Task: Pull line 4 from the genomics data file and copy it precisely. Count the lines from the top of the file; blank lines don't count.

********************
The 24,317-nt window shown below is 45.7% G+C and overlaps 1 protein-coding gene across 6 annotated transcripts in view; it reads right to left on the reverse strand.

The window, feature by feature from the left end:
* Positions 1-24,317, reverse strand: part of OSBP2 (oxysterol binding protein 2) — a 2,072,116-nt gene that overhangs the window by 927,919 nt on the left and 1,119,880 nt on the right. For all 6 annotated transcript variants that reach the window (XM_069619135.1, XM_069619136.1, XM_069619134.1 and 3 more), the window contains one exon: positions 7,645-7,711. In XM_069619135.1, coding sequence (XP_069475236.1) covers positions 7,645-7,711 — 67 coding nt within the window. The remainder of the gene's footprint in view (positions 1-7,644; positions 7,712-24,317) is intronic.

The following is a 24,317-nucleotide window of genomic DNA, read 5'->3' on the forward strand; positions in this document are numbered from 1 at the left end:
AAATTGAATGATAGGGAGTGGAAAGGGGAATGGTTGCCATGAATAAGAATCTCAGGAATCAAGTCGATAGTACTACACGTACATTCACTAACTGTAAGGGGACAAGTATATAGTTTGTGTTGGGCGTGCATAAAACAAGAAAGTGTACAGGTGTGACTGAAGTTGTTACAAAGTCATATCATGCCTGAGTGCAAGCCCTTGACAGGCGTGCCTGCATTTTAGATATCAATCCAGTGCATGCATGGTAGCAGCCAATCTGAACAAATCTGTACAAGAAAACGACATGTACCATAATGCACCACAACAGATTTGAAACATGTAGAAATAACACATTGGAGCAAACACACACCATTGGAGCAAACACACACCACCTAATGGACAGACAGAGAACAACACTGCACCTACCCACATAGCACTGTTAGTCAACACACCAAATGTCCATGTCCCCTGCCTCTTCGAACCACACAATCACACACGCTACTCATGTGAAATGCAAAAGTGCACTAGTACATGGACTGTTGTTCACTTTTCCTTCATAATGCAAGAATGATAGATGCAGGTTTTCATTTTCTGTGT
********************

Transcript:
The following is a 24,317-nucleotide window of genomic DNA, read 5'->3' on the forward strand; positions in this document are numbered from 1 at the left end: